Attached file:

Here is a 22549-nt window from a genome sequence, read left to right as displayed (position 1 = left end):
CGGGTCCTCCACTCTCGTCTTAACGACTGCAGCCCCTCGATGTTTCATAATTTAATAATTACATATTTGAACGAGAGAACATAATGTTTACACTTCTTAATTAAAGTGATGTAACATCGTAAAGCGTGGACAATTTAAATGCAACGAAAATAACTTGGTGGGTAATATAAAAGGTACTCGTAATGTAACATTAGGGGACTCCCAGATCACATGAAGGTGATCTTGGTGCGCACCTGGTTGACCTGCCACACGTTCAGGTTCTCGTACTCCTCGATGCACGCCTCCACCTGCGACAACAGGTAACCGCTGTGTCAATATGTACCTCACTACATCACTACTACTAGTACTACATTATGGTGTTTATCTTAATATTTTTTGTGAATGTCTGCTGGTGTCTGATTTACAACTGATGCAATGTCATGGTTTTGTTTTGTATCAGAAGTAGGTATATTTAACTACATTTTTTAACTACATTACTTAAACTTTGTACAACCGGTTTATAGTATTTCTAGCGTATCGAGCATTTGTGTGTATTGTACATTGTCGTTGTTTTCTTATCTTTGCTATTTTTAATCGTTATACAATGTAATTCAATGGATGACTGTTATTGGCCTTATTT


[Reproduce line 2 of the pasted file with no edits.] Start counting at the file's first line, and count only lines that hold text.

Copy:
CGGGTCCTCCACTCTCGTCTTAACGACTGCAGCCCCTCGATGTTTCATAATTTAATAATTACATATTTGAACGAGAGAACATAATGTTTACACTTCTTAATTAAAGTGATGTAACATCGTAAAGCGTGGACAATTTAAATGCAACGAAAATAACTTGGTGGGTAATATAAAAGGTACTCGTAATGTAACATTAGGGGACTCCCAGATCACATGAAGGTGATCTTGGTGCGCACCTGGTTGACCTGCCACACGTTCAGGTTCTCGTACTCCTCGATGCACGCCTCCACCTGCGACAACAGGTAACCGCTGTGTCAATATGTACCTCACTACATCACTACTACTAGTACTACATTATGGTGTTTATCTTAATATTTTTTGTGAATGTCTGCTGGTGTCTGATTTACAACTGATGCAATGTCATGGTTTTGTTTTGTATCAGAAGTAGGTATATTTAACTACATTTTTTAACTACATTACTTAAACTTTGTACAACCGGTTTATAGTATTTCTAGCGTATCGAGCATTTGTGTGTATTGTACATTGTCGTTGTTTTCTTATCTTTGCTATTTTTAATCGTTATACAATGTAATTCAATGGATGACTGTTATTGGCCTTATTT